George Carlisle: A Student’s Perspective on the AAMI Conference

More than a year ago, Scott Percy, the director of the Biomedical Technology Program at Tucson Brown Mackie College, encouraged  his students to become members of AAMI and start making connections with other professionals in our chosen field of study. He explained the benefits included being able to post your resume, participate in blogs, contact resources for the field, and expand our horizons about the field. Joining AAMI as a student member was a no-brainer. Dr. Percy also made available to students his old copies of AAMI News, BI&T, and Horizons. Although some of the articles seem to be over my head, the journal articles are the part of my AAMI membership I have appreciated and learned the most from thus far. These valuable subscriptions have made me aware of many of the problems, solutions, and complexities that our industry faces, helping me to prepare for entering the work force. When the AAMI 2013 Conference dates and location were published, it seemed too good an opportunity for me to pass up; I knew I would find a way to attend.

As a student on a fixed budget, I first tackled the challenge of how to manage and afford attending the conference. With the chaos of balancing work, school, volunteer duties, and other commitments, it first appeared that not many other students would attend. But as the conference dates approached, more and more interest among my classmates developed, turning  the planning  into a frenzy of networking for rides and couches to sleep on. It became a group effort, spearheaded by our enthusiastic director, and resulted in a large percent of students from our campus embarking on a road trip to the conference. Though expectations vary, all the attending students, (and some who could not attend), realize that the AAMI conference offers a number of benefits.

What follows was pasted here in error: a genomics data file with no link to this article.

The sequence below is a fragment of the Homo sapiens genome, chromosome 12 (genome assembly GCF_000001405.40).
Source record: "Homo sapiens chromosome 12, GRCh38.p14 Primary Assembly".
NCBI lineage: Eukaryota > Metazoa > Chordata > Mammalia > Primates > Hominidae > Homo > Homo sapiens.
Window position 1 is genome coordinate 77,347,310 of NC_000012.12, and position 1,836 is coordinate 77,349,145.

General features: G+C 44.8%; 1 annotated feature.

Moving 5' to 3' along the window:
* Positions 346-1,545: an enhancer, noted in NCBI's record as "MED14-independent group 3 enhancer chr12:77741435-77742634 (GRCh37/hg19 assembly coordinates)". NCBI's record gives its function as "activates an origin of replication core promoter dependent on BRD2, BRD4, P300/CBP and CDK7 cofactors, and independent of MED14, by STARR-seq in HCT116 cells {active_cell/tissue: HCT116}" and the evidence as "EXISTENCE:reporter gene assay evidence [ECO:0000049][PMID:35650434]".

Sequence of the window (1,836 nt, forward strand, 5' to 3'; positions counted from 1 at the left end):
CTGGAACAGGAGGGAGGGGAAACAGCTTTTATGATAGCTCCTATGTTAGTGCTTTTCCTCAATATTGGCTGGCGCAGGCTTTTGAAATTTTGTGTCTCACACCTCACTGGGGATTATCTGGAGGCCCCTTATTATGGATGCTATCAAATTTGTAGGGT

For one thing, there is the Career Center, which offers job-hunting resources and the chance to meet with prospective employers. There is also the opportunity to network with other HTM professionals, getting their advice and counsel in a professional environment. Most of us realize that our current education is only the beginning, with much more  to learn in order to become the best BMETs we can be. While I am planning to attend the BMET Evaluation and Review session, there are other sessions I am eager to attend.  I expect that the educational sessions will give me a better grasp of this field and help me, and my future employer, in being a more competent, helpful, and aware member of a healthcare technology management team.  I am looking forward to attending sessions on patient safety, CE-IT connectivity, and wireless challenges. All of the conference experiences waiting for me in Long Beach will help me in my future career, and give me a greater awareness of the profession and its’ professionals. It has been hectic at times and took a lot of planning, but I am very excited and looking forward to this conference.

 George Carlisle is a biomedical equipment technology student at Brown Mackie College in Tucson, AZ.

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